Santa Barbara News-Press upper management received two blows in the past two weeks, one from a class action lawsuit and the other from a recent decision by the Los Angeles branch of the National Labor Relations Board.

The NLRB ruled last Friday that upper management, which includes owner Wendy McCaw, provided insufficient evidence that pro-union supporters had coerced newsroom employees in a recent vote to unionize. Additionally, a former reporter has filed a lawsuit against the News-Press, saying the newspaper failed to pay workers what they were owed.

In late September, approximately 30 newsroom staff members voted to form a union under the Graphic Communications Conference of the International Brotherhood of Teamsters. News-Press upper management challenged the results and filed a claim with the NLRB saying pro-union employees had intimidated other staff members into unionization.

Meanwhile, the lawsuit, which was filed on behalf of former reporter Hildy Medina, accuses the News-Press of neglecting to pay overtime to staff members who worked more than eight hours a day or 40 hours a week. The lawsuit seeks to represent over 200 former and current employees.

Since June, over 20 employees have left the News-Press staff, most claiming that the paper’s owner and upper management continually compromise the paper’s journalistic integrity by meddling inappropriately with news articles.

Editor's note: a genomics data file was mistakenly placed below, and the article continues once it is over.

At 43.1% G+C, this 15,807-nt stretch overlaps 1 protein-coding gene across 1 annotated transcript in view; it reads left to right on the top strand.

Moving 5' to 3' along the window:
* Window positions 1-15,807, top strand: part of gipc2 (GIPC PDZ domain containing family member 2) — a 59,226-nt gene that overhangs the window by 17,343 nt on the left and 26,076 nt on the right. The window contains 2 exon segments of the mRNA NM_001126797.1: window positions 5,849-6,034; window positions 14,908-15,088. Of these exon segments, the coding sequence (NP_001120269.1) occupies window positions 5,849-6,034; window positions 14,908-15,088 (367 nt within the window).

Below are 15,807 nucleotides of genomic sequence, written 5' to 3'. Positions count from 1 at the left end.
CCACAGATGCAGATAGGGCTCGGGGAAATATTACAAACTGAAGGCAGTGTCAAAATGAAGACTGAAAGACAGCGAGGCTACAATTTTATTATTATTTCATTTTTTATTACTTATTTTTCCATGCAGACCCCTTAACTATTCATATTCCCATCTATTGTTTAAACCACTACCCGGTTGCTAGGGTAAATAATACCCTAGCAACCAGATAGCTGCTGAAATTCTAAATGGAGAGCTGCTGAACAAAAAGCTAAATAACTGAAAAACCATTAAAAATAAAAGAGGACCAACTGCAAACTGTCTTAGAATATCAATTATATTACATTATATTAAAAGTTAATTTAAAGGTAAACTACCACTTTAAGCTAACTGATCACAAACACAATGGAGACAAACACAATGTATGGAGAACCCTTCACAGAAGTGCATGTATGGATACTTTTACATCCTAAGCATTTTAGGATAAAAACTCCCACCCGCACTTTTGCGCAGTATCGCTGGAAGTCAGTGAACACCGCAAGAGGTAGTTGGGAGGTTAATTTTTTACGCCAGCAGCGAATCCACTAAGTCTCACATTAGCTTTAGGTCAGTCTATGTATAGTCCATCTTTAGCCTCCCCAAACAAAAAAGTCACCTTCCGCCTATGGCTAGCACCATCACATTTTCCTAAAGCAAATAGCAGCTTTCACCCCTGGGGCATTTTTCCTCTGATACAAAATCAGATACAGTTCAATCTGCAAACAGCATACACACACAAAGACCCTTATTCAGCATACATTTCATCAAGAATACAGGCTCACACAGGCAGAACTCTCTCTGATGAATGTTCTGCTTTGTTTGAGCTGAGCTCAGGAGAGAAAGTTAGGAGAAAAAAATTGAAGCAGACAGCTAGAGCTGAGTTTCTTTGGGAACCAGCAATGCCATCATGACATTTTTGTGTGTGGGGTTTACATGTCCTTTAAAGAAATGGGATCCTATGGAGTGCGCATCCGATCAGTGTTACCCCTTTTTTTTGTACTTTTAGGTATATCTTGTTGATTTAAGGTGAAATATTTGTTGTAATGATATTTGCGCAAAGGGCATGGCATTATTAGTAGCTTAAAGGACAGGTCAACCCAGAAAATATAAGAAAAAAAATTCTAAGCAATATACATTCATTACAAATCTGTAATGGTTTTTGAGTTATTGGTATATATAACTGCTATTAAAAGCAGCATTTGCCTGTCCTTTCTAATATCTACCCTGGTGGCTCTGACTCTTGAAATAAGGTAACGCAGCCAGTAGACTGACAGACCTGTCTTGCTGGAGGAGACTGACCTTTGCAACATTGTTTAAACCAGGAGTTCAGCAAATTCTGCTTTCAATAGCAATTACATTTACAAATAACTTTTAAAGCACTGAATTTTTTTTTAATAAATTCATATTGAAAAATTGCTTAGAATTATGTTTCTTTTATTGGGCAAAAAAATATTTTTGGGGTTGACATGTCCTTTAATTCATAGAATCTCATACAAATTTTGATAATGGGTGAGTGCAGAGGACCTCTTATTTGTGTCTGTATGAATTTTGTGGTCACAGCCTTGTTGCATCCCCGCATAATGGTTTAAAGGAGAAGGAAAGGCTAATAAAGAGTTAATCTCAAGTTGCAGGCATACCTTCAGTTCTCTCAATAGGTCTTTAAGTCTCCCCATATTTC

When reached for comment, current News-Press employees said they could not discuss the situation, as they would be fired for doing so.

Agnes Huff of Agnes Huff Communications Group, the public relations company representing News-Press management, said her client may appeal the NLRB’s decision to a higher branch of the organization.

“The News-Press said the union interfered and coerced employees,” Huff said. “The News-Press now has the opportunity to file an appeal with a higher authority with the board in Washington D.C. and now we’re reviewing whether we’re going to do that.”

If it chooses to appeal, Huff said, the News-Press must file its complaint with the Washington D.C. NLRB board by Nov. 3. The board would then launch an in-depth investigation into the newspaper.

The NLRB is also currently reviewing a claim filed by the union against News-Press upper-management. The News-Press may have to appeal before a decision is made on the union’s claim of unfair labor practices, as the NLRB could take a few weeks to do so.

Huff said the union must have been happy with the victory, but it is not a closed matter.

“I think the union was likely pleased that on a local level the charge had been dismissed; we, however, disagreed,” Huff said.